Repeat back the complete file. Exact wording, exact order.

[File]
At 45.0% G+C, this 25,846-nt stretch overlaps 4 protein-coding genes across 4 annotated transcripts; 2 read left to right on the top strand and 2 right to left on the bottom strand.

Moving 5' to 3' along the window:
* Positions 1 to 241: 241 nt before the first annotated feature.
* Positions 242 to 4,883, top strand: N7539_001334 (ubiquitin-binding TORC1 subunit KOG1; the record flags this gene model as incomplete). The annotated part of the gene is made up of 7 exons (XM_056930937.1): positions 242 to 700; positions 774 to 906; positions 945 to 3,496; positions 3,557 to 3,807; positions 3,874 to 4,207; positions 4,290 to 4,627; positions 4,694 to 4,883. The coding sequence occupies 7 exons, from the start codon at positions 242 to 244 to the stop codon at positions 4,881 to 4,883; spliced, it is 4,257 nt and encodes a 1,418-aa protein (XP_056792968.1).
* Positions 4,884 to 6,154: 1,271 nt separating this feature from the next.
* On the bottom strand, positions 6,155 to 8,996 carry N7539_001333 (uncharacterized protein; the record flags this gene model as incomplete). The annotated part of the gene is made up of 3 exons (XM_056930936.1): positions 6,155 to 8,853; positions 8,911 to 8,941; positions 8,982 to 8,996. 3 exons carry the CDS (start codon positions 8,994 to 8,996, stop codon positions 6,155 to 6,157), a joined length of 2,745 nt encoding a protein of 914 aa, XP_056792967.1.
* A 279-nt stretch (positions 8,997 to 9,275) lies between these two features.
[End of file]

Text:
At 45.0% G+C, this 25,846-nt stretch overlaps 4 protein-coding genes across 4 annotated transcripts; 2 read left to right on the top strand and 2 right to left on the bottom strand.

Moving 5' to 3' along the window:
* Positions 1 to 241: 241 nt before the first annotated feature.
* Positions 242 to 4,883, top strand: N7539_001334 (ubiquitin-binding TORC1 subunit KOG1; the record flags this gene model as incomplete). The annotated part of the gene is made up of 7 exons (XM_056930937.1): positions 242 to 700; positions 774 to 906; positions 945 to 3,496; positions 3,557 to 3,807; positions 3,874 to 4,207; positions 4,290 to 4,627; positions 4,694 to 4,883. The coding sequence occupies 7 exons, from the start codon at positions 242 to 244 to the stop codon at positions 4,881 to 4,883; spliced, it is 4,257 nt and encodes a 1,418-aa protein (XP_056792968.1).
* Positions 4,884 to 6,154: 1,271 nt separating this feature from the next.
* On the bottom strand, positions 6,155 to 8,996 carry N7539_001333 (uncharacterized protein; the record flags this gene model as incomplete). The annotated part of the gene is made up of 3 exons (XM_056930936.1): positions 6,155 to 8,853; positions 8,911 to 8,941; positions 8,982 to 8,996. 3 exons carry the CDS (start codon positions 8,994 to 8,996, stop codon positions 6,155 to 6,157), a joined length of 2,745 nt encoding a protein of 914 aa, XP_056792967.1.
* A 279-nt stretch (positions 8,997 to 9,275) lies between these two features.